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Bruce W

Olathe Northwest High School


Multi-camera-track Videos of Exemplary Teaching with Master Teacher Commentaries

Great teaching involves many simultaneous, intentional choices by a master teacher. These decisions are much like those of a great film director who uses multiple camera angles, lighting, and sound to create a powerful telling of his story. In the same way film students learn from being able to simultaneously view a completed film while listening to a director’s commentary (a “bonus feature” on DVD’s), so we should develop multi-camera-track videos of exemplary classroom teaching with a master teacher’s commentary which explains the many intentional choices the teacher made before, during, and after the lesson to maximize student learning. Viewers could watch the same lesson from many different camera angles and follow not only what the teacher does, but more importantly what all of the students do as a result of the master teacher’s choices. Such videos could be indexed by segments so teachers could quickly go to only the section of the video which demonstrates their chosen professional learning target.

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Teachers bridging educational setting divides through common formative assessment tools

Our current education system does not have a mechanism for teachers from the same content areas to collaborate across educational setting boundaries (urban, suburban, rural). We need to create ways for teachers from all educational settings to collaborate and develop high quality (valid and reliable) classroom-based formative assessment tools that provide real-time feedback to learners and teachers about what learning targets have been mastered and what students must do/learn in order to master higher learning targets. This type of collaboration would provide all students with better feedback regardless of educational setting and all teachers could provide more opportunities for students to demonstrate mastery of the learning targets. Participating teachers could then allocate more time to individual coaching for their students and would benefit from sharing best instructional activities across educational setting boundaries. We need to take steps to truly bridge the opportunity and achievement gaps.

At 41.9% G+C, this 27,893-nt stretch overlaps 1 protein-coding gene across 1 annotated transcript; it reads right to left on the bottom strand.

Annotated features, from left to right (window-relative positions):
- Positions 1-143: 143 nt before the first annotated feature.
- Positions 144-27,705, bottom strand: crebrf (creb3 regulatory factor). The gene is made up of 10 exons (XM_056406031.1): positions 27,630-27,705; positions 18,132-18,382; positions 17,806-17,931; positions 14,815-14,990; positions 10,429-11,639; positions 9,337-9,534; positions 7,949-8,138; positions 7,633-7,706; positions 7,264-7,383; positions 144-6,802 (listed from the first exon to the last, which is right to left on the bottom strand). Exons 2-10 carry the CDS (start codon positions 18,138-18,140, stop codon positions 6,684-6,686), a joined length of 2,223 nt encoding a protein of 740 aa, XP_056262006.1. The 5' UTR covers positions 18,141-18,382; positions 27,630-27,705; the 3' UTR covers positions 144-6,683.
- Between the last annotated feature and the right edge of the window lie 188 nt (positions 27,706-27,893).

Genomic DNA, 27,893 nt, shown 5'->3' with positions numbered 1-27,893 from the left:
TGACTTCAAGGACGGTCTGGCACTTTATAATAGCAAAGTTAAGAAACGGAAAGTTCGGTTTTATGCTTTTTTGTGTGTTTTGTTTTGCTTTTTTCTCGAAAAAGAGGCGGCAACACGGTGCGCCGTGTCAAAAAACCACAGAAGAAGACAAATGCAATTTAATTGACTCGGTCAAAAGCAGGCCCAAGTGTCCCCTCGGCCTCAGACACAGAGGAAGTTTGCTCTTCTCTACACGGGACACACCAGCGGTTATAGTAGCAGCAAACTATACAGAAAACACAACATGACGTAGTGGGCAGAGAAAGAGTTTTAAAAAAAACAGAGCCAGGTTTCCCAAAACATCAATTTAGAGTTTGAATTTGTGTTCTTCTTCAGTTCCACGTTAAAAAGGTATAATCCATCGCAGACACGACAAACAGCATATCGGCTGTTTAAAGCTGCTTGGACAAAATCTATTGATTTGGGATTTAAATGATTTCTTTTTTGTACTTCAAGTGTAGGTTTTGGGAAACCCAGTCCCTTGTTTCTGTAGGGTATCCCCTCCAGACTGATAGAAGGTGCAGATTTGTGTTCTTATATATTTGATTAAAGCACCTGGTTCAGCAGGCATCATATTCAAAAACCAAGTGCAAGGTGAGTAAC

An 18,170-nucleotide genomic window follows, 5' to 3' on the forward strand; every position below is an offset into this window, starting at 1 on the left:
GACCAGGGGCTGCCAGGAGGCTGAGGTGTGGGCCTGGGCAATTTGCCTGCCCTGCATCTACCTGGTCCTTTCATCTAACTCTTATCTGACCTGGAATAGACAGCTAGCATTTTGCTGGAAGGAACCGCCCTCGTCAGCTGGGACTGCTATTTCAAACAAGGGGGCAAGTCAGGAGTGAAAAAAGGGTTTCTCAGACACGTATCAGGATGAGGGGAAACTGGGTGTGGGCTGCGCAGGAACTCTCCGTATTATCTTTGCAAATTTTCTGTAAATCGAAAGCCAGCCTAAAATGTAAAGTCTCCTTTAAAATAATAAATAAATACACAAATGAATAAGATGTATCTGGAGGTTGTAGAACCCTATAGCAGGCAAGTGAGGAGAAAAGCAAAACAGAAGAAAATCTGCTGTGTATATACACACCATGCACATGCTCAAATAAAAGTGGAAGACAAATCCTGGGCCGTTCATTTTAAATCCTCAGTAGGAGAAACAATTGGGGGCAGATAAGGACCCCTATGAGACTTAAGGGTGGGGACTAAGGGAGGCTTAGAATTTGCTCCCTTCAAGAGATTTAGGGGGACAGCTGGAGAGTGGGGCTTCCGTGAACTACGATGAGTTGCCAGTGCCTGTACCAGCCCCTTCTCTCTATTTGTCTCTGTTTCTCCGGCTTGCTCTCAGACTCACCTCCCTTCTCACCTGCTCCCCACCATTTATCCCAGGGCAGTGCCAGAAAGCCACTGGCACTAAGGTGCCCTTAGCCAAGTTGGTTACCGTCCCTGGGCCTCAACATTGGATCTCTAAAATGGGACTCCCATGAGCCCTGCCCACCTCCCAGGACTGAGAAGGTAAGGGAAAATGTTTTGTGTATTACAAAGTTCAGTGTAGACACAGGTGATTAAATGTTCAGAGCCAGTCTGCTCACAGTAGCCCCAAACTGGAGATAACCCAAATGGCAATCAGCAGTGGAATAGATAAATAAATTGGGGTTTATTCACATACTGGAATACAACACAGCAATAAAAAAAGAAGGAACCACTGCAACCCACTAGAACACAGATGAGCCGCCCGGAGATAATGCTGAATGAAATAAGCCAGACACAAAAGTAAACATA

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1) I use videos for learning more about my cont...

1) I use videos for learning more about my content (chemistry) and new discoveries in science that I incorporate into my class presentations. I share how I acquired my new knowledge with my student to model the need to stay current in one’s profession. 2) I used video as part of my National Board Certification and renewal process. This use of video required me to view my own teaching and identify specific evidence from that video that illustrated specific instructional choices that positively impacted student learning. This practice of critically looking at my own classroom actions has helped me greatly to be more intentional about my choices during class time. 3) I use videos to help me learn new classroom strategies. These videos are critical for me to see how a given strategy is executed in a REAL classroom by a master teacher. The growth in availability and ease of use of video has definitely changed the way I stay current and grow in my content and professional practice.

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